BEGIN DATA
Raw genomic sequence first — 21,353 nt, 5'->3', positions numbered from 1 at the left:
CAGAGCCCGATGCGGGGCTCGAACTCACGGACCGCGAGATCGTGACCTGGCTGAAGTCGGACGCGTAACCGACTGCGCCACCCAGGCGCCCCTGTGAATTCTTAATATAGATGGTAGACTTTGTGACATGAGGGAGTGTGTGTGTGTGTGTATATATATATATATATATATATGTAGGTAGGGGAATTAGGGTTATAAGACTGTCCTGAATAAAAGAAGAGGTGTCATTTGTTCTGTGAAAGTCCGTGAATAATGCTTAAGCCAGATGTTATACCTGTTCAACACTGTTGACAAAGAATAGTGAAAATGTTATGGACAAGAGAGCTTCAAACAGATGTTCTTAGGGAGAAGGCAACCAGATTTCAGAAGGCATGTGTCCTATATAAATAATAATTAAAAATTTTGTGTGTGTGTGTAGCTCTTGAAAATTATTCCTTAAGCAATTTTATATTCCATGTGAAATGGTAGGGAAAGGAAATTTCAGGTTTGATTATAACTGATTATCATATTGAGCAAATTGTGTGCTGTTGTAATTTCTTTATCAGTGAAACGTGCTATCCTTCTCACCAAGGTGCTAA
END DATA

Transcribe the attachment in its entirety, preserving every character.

Raw genomic sequence first — 21,353 nt, 5'->3', positions numbered from 1 at the left:
CAGAGCCCGATGCGGGGCTCGAACTCACGGACCGCGAGATCGTGACCTGGCTGAAGTCGGACGCGTAACCGACTGCGCCACCCAGGCGCCCCTGTGAATTCTTAATATAGATGGTAGACTTTGTGACATGAGGGAGTGTGTGTGTGTGTGTATATATATATATATATATATATGTAGGTAGGGGAATTAGGGTTATAAGACTGTCCTGAATAAAAGAAGAGGTGTCATTTGTTCTGTGAAAGTCCGTGAATAATGCTTAAGCCAGATGTTATACCTGTTCAACACTGTTGACAAAGAATAGTGAAAATGTTATGGACAAGAGAGCTTCAAACAGATGTTCTTAGGGAGAAGGCAACCAGATTTCAGAAGGCATGTGTCCTATATAAATAATAATTAAAAATTTTGTGTGTGTGTGTAGCTCTTGAAAATTATTCCTTAAGCAATTTTATATTCCATGTGAAATGGTAGGGAAAGGAAATTTCAGGTTTGATTATAACTGATTATCATATTGAGCAAATTGTGTGCTGTTGTAATTTCTTTATCAGTGAAACGTGCTATCCTTCTCACCAAGGTGCTAA